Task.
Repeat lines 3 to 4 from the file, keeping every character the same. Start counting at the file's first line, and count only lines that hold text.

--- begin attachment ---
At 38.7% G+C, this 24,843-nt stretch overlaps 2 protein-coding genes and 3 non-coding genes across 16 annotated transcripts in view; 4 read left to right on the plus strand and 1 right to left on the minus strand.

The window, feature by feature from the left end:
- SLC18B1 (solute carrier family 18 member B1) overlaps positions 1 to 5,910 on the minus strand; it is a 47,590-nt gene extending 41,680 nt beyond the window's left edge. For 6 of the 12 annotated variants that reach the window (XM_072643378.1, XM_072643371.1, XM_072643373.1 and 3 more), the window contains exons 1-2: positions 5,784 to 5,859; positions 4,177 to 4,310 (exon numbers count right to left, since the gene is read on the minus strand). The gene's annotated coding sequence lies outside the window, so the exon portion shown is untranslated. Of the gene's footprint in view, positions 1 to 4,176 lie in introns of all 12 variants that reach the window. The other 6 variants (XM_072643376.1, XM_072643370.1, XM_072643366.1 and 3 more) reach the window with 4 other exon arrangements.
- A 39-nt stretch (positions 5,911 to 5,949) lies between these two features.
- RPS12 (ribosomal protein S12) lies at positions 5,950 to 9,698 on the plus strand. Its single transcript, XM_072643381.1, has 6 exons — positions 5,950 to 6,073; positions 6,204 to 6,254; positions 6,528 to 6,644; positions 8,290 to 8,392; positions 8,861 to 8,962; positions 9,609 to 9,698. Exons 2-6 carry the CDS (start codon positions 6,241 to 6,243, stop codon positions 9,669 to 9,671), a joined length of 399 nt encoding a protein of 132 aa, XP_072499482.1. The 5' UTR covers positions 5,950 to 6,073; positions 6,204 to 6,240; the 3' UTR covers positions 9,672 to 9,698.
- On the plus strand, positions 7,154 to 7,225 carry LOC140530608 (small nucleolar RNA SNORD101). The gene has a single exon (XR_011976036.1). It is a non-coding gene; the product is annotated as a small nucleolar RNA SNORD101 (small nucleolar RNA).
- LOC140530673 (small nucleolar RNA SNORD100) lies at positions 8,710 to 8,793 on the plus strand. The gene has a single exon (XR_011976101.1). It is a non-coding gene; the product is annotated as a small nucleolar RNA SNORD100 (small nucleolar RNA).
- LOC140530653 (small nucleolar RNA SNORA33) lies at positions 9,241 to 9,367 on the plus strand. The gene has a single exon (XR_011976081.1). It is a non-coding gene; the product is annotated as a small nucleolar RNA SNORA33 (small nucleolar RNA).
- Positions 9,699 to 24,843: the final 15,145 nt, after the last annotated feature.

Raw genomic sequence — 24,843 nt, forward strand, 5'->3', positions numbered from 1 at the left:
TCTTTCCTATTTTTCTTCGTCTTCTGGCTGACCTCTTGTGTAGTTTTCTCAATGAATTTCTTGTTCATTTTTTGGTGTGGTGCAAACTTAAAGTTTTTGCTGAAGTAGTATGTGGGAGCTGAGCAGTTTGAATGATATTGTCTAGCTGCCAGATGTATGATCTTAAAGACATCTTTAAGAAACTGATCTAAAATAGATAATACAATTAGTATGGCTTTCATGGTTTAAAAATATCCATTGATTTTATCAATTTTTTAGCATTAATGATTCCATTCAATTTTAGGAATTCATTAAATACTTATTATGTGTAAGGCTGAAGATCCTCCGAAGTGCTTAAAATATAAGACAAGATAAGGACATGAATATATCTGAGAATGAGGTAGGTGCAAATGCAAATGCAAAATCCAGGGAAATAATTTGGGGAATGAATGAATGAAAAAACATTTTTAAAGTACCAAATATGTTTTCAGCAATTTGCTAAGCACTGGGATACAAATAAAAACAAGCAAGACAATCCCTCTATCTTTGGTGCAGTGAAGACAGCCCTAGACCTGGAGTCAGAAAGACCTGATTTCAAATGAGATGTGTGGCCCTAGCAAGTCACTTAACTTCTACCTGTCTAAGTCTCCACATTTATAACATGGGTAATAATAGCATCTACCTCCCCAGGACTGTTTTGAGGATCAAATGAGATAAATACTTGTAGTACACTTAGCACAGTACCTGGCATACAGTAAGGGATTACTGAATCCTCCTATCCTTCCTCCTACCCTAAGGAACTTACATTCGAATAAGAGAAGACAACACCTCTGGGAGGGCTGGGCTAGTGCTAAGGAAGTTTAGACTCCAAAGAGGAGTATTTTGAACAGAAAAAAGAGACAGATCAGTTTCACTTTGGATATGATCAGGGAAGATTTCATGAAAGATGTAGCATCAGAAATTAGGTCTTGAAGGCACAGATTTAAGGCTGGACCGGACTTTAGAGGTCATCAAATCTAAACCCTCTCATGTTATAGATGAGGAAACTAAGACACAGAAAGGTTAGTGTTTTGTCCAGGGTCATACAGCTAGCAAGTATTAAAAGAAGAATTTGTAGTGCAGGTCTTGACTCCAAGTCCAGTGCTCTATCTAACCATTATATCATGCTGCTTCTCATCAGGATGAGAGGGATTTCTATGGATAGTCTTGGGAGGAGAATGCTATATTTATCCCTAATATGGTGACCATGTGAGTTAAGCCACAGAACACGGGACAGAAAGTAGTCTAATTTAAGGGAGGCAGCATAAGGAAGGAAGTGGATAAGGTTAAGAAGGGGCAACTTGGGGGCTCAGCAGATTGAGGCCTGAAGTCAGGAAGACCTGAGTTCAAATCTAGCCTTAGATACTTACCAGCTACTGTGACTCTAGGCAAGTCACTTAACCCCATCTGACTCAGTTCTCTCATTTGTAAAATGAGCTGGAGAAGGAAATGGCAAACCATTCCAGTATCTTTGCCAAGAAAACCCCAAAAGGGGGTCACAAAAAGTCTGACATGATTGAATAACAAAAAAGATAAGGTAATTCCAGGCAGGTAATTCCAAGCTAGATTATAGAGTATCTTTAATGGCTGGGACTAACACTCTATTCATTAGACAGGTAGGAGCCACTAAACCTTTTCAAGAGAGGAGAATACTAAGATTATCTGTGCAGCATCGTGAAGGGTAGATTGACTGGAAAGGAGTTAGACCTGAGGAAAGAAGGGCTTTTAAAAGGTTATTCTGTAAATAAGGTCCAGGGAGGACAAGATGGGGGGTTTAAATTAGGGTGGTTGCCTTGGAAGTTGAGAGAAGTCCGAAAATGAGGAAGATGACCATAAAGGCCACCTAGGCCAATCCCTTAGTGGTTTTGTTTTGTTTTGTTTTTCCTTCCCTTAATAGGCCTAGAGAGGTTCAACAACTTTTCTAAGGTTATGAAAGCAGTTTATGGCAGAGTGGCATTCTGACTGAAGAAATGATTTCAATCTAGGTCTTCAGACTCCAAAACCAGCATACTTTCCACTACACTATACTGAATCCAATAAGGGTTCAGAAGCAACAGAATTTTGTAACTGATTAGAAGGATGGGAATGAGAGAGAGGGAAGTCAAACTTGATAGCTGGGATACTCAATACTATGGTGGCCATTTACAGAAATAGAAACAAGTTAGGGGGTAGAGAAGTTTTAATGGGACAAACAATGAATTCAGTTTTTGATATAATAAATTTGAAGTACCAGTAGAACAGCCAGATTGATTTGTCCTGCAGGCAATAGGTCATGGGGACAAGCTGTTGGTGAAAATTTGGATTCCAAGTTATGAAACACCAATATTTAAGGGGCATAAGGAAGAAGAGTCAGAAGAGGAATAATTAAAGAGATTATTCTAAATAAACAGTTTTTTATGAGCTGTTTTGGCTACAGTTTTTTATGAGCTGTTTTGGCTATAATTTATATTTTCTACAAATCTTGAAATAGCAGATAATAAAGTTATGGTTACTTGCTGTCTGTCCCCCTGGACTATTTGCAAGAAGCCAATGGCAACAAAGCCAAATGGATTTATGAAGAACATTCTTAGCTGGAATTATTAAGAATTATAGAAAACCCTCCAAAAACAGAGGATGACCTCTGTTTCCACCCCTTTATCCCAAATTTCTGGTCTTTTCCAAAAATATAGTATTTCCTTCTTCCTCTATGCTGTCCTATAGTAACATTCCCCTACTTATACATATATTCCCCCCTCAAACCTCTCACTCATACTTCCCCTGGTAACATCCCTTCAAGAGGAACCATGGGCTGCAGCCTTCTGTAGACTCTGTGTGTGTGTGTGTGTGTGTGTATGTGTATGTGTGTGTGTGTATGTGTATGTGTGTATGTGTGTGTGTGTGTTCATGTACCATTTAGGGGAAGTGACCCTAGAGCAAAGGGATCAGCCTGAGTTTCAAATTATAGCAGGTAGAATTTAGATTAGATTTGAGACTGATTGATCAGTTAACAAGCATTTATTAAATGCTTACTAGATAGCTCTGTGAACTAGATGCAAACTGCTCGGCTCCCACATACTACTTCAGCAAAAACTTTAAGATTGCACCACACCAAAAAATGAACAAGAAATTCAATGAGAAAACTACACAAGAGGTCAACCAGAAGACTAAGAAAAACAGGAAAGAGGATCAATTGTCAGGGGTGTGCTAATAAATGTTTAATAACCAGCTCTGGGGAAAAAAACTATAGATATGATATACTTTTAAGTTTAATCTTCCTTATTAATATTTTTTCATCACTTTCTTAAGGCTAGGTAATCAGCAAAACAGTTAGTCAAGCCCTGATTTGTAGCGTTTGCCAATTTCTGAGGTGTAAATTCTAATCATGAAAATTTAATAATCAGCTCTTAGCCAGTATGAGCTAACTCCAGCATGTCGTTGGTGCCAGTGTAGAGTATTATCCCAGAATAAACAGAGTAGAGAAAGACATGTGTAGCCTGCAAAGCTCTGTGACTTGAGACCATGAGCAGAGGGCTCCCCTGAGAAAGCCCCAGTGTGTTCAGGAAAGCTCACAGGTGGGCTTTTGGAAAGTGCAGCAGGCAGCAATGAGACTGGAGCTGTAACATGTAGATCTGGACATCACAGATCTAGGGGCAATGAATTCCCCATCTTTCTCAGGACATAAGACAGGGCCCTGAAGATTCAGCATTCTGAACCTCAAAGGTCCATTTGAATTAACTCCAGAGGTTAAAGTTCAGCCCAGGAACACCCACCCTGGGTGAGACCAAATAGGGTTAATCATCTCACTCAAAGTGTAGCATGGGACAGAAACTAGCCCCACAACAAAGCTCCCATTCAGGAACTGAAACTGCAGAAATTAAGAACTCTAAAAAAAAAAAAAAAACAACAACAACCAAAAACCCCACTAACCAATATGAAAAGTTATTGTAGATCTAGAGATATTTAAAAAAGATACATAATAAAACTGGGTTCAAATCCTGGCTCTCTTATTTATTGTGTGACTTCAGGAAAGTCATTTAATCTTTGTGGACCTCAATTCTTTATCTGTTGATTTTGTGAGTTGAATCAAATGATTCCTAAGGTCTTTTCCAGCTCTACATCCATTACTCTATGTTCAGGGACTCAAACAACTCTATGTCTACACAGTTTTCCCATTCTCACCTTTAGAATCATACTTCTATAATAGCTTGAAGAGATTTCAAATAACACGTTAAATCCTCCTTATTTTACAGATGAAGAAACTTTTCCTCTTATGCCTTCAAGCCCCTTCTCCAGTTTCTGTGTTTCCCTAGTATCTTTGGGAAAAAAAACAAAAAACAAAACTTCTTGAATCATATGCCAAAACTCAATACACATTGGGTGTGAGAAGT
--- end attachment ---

- SLC18B1 (solute carrier family 18 member B1) overlaps positions 1 to 5,910 on the minus strand; it is a 47,590-nt gene extending 41,680 nt beyond the window's left edge. For 6 of the 12 annotated variants that reach the window (XM_072643378.1, XM_072643371.1, XM_072643373.1 and 3 more), the window contains exons 1-2: positions 5,784 to 5,859; positions 4,177 to 4,310 (exon numbers count right to left, since the gene is read on the minus strand). The gene's annotated coding sequence lies outside the window, so the exon portion shown is untranslated. Of the gene's footprint in view, positions 1 to 4,176 lie in introns of all 12 variants that reach the window. The other 6 variants (XM_072643376.1, XM_072643370.1, XM_072643366.1 and 3 more) reach the window with 4 other exon arrangements.
- A 39-nt stretch (positions 5,911 to 5,949) lies between these two features.